There plenty of tools working with keyrings: ssh-agent, gpg-agent, gnome-keyring, kwallet, wrappers like keychain, keyctl talking to GNU/Linux kernel. There are various recommendation on how/when to start it tailored for different environments.

This make it rather confusing. I'm using modern GNU/Linux distro with systemd and I start my user session with systemd --user as well. I expect this setup to last decades so I wonder what's the best way to get keyring into picture?

The main use-case is to store passwords from chromium/firefox in one consolidated place.

Shall I start keychain from my user shell autostart script (I use fish for interactive and dash as login shells if that matters)? Right now "gnome-keyring-daemon --daemonize --login" is spawned via PAM. Shall I start "gnome-keyring --start" from user systemd unit? Is there some dbus service which would start some keyring daemon upon first request?

The list of questions go on but you get the idea - what is the right way to get keyring-as-a-service?

  • Note that ssh-agent and keychain are for SSH keys only, gpg-agent can be used for GPG keys and optionally also for SSH keys, gnome-keyring and kwallet aim to be generic password/key/secret management systems for Gnome and KDE desktop environments respectively, and keyctl is for kernel-level key management which can be used for various purposes, including kernel module authentication to conform to Secure boot requirements. In other words, most of these are completely separate systems; among those listed, only gnome-keyring and kwallet are fully general-purpose. – telcoM Feb 2 '19 at 11:11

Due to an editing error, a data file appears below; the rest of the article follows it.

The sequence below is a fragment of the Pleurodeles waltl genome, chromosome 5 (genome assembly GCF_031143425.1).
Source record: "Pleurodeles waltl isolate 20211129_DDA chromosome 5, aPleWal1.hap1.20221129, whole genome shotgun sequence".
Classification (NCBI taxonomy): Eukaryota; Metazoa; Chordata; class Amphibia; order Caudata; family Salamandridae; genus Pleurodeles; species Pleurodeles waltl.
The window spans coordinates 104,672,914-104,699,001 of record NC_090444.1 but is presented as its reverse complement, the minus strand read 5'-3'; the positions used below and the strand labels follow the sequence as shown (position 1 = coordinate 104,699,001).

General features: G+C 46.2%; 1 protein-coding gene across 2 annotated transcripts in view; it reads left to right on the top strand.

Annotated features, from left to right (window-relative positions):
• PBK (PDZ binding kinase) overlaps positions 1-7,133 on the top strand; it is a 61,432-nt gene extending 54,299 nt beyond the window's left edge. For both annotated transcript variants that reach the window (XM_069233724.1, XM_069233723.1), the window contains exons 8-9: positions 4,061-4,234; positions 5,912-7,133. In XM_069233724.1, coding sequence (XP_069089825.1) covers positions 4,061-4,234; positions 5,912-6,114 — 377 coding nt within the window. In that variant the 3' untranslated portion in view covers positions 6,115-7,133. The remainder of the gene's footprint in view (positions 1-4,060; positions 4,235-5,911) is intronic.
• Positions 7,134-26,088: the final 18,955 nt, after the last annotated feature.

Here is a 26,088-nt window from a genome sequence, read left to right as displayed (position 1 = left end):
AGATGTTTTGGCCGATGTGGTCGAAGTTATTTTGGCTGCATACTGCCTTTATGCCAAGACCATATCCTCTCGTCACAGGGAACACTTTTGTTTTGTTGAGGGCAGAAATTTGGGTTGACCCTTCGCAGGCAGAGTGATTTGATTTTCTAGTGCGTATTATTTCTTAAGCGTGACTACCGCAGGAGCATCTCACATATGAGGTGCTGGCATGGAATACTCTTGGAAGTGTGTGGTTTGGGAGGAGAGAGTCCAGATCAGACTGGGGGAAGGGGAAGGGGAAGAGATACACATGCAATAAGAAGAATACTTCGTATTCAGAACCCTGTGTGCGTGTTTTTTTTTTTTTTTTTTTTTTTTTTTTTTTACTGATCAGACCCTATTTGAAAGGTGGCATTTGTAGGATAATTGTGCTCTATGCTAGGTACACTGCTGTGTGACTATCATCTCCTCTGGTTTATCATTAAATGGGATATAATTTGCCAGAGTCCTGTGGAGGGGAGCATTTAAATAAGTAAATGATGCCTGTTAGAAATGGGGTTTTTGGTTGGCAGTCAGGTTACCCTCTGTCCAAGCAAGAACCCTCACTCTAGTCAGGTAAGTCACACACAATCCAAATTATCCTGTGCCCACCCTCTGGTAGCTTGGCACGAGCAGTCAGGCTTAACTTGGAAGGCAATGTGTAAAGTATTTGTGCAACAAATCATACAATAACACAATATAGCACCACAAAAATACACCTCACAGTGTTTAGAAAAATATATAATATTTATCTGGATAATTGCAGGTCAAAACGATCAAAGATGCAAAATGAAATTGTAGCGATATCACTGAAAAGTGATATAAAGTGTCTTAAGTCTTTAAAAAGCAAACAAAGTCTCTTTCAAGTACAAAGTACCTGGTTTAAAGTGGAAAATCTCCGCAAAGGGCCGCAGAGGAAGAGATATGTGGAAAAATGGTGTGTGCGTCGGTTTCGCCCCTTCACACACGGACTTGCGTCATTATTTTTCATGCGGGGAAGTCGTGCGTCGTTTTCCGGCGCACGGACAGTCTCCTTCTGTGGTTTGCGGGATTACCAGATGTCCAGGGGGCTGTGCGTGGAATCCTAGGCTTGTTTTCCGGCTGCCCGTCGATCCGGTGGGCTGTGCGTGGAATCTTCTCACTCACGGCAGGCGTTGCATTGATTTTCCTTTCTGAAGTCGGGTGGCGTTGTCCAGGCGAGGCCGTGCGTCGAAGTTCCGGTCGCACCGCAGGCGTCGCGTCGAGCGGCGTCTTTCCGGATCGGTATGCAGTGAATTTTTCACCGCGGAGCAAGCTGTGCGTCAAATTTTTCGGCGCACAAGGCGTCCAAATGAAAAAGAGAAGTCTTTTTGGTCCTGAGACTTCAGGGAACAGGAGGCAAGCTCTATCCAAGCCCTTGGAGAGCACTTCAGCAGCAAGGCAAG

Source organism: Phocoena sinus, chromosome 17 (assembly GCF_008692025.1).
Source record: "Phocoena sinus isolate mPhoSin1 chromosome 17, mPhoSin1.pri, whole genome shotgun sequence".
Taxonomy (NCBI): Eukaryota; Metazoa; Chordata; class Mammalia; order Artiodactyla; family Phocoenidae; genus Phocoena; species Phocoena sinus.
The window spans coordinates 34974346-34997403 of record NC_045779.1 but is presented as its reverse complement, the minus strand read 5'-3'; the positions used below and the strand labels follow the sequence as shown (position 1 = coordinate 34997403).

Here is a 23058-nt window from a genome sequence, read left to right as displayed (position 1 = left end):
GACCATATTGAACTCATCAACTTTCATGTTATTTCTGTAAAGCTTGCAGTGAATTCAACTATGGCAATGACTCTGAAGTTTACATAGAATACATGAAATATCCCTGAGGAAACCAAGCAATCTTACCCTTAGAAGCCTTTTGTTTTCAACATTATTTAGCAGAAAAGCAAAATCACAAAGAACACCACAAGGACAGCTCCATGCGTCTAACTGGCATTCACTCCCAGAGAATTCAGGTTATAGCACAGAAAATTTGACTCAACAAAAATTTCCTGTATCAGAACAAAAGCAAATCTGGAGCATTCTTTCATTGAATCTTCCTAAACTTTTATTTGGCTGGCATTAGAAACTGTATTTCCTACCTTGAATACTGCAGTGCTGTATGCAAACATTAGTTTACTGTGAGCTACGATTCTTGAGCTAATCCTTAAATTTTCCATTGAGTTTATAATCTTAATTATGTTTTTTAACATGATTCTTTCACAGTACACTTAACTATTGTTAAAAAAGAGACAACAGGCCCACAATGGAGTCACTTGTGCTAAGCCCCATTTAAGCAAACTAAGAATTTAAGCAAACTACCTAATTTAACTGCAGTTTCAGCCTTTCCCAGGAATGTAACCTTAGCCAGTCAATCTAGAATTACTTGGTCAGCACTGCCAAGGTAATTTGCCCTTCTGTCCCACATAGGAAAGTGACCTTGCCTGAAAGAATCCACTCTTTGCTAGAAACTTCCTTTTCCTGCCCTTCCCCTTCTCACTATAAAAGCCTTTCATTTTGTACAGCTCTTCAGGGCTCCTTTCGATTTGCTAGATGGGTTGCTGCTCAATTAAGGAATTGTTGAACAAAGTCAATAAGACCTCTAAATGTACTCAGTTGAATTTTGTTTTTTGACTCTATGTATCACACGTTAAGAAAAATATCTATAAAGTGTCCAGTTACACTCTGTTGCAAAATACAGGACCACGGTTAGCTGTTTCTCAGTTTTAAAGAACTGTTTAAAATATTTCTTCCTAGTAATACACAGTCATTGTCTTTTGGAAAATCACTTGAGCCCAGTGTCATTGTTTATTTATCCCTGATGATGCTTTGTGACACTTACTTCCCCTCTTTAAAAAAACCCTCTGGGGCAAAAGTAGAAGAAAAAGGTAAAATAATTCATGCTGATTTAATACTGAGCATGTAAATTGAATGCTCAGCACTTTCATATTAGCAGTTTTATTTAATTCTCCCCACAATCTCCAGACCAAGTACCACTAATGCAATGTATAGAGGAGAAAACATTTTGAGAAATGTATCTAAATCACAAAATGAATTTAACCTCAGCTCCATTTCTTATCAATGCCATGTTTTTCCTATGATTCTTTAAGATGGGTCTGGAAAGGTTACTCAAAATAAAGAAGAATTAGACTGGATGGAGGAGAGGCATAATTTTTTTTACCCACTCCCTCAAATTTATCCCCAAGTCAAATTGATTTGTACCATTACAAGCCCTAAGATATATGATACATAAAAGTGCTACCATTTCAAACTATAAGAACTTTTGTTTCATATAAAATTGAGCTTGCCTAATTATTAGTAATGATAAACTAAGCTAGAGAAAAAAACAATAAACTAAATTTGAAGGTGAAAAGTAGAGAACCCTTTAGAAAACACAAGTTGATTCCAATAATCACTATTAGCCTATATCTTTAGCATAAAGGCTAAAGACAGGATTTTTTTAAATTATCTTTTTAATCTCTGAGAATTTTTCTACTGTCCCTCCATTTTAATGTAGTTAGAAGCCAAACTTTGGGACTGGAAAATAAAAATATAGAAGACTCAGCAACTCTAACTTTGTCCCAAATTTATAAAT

On my machine (debian unstable) ssh-agent and gpg-agent have their own systemd user service/socket files. That means that they should be started when the user logs in or be activated when the first time an application is trying to access them.

Regarding gnome-keyring, there is (ATM?) no such systemd file and gnome-keyring is started both by PAM (as you mentioned) and by a .desktop file located in /etc/xdg/autostart/. The services located there should be started by your session manager (gnome-session, ...).

I see on debian a package called obsession that contains a /usr/bin/xdg-autostart I personally never used that tool, but that might help you to manually start the needed components if you are not using a session manager that supports XDG specification

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